We all struggle with the idea of how hard should we push our kids. We all know that a player who is self-motivated will always be more successful than the player who is “pushed” by someone else.
But let’s be honest, how many kids do you know that are dying to get out to the garage and get in another 100 swings after they have had a long day of school practice and lessons? Not as many as we want there to be, of course!
We want our kids to be successful so we want to “help” them become the best version of themselves they can become. Unfortunately there is no single, right answer to the question of how hard should you push your kid. But I do think there are some things to consider.
The level of play for an athlete is a wild card in this discussion. When looking at players who have reached a very high level of the game they often have stories of days they wanted to quit, times they thought it was too hard, times they doubted if they could accomplish their goals. Many of these same players tell stories of the times that their parents were there to give them a push and that in hindsight they appreciate the push they received, even though they often didn’t appreciate it at the time.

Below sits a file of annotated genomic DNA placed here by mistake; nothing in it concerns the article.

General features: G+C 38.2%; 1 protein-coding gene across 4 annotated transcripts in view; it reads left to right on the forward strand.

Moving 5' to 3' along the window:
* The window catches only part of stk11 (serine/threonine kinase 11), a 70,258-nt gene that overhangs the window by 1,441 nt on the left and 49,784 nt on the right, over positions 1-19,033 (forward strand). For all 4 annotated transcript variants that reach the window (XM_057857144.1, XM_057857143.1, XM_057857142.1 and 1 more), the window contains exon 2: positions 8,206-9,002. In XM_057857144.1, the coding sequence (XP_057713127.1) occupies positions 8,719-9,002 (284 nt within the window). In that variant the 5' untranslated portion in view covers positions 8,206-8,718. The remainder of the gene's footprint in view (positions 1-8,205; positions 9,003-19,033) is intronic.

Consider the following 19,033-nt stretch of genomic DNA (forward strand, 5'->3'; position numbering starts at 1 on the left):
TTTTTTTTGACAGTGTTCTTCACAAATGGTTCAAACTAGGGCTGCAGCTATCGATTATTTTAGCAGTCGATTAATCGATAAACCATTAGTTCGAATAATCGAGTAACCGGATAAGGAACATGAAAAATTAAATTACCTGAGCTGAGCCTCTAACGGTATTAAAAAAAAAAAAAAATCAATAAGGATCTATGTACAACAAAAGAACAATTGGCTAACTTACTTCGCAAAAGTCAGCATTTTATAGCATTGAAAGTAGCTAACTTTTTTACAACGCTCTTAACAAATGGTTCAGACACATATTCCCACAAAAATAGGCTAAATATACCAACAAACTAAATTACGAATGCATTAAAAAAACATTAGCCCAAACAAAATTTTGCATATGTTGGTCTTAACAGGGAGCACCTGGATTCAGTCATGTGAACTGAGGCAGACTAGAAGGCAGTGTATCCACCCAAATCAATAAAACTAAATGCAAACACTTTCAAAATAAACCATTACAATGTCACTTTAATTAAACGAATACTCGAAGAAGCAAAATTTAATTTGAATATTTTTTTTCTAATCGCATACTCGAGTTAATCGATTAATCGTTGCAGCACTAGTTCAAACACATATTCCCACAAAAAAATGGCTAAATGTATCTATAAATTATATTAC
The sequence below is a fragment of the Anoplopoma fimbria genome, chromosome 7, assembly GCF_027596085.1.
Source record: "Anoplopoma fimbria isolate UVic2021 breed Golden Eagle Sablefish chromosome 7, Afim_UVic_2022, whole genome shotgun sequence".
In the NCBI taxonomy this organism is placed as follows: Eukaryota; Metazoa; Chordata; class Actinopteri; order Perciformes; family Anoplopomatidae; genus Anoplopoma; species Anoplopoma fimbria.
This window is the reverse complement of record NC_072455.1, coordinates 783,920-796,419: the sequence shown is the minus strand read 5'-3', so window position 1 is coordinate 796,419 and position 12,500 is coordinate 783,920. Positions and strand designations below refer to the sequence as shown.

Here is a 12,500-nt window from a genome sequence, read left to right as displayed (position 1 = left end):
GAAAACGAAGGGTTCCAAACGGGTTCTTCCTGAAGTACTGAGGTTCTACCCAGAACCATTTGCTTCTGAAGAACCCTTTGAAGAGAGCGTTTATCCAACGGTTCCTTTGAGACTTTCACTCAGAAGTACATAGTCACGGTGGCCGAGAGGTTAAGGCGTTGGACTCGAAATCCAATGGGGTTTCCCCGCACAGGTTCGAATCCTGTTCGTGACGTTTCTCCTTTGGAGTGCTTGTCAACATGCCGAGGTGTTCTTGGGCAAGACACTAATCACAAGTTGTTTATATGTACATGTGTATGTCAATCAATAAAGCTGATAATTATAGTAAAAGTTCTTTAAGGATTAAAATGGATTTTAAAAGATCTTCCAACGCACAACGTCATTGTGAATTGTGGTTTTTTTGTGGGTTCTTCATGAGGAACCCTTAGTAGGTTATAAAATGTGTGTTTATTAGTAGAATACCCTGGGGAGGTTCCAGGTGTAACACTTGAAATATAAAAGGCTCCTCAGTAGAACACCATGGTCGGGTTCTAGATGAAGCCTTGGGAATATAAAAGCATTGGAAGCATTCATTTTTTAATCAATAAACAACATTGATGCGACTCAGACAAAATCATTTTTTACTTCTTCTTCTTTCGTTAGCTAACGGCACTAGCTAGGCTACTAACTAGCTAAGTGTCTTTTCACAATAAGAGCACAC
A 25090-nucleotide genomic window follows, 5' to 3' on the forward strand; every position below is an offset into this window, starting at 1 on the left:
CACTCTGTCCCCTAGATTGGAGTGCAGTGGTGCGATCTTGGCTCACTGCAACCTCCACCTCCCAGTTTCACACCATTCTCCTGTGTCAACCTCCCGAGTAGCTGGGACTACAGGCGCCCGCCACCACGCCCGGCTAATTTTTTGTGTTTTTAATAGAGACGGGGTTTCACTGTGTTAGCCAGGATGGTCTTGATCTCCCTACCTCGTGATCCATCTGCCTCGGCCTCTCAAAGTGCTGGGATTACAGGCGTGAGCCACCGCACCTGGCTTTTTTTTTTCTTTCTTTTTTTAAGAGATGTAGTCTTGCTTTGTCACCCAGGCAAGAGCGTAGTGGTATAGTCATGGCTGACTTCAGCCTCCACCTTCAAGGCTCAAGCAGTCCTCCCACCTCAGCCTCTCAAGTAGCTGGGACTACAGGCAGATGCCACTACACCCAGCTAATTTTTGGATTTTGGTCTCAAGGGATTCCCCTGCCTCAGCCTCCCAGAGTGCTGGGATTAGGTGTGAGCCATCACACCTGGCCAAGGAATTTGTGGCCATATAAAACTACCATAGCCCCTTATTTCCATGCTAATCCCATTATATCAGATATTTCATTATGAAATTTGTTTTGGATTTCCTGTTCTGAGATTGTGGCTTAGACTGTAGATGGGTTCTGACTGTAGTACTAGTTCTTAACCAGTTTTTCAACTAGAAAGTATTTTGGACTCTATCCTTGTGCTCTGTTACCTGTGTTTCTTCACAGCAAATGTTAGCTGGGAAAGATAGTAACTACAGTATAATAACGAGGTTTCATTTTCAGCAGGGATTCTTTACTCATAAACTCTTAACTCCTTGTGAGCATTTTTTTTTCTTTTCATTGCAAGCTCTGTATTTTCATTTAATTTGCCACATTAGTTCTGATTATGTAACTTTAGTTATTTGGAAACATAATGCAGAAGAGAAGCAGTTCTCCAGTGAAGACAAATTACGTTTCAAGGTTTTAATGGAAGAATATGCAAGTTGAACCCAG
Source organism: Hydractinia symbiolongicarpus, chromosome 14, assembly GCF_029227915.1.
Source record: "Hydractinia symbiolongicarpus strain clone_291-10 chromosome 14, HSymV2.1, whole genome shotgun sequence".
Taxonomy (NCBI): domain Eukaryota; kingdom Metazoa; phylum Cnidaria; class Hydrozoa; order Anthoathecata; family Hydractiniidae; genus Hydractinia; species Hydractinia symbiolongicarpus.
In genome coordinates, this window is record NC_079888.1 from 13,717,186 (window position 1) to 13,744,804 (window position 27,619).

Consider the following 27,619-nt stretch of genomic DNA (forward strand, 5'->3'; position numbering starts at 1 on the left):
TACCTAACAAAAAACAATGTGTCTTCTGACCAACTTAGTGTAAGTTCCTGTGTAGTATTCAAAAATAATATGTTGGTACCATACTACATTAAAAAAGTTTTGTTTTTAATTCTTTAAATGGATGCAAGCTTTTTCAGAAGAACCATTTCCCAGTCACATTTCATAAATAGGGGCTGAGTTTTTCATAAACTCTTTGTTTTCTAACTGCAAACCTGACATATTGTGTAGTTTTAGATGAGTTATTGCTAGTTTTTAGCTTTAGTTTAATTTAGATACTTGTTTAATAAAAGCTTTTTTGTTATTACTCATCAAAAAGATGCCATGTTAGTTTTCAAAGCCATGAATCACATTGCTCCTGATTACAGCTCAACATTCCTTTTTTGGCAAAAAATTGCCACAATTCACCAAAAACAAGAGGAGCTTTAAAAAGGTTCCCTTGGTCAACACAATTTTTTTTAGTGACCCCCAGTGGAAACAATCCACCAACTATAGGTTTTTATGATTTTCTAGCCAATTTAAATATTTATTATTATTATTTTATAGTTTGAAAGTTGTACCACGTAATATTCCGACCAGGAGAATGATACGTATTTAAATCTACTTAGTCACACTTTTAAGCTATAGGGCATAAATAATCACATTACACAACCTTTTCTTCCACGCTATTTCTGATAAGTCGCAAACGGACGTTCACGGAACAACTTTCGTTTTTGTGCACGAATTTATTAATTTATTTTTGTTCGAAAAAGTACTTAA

If your child is playing at the recreational-league level then the level of appropriate pushing is going to be different than what seems appropriate for a high-level travel or college player.
Which leads to a good rule of thumb for parents to follow: A parents level of commitment should match the level of their child.
That means that parents are often chasing after a moving target because we know kids change their minds regularly. She may want to be the starting shortstop at UCLA one year and then just want to play for fun the next. The bottom line remains the same, whatever her level of commitment is, you can’t force not to change by pushing her to try to meet your standards.
Your kid is only going to be a kid for what is really a very short time. Her softball career will not end up defining her life. Do you want to spend all your time together during these very fleeting years fighting over whether she is working hard enough or not?
I didn’t think so!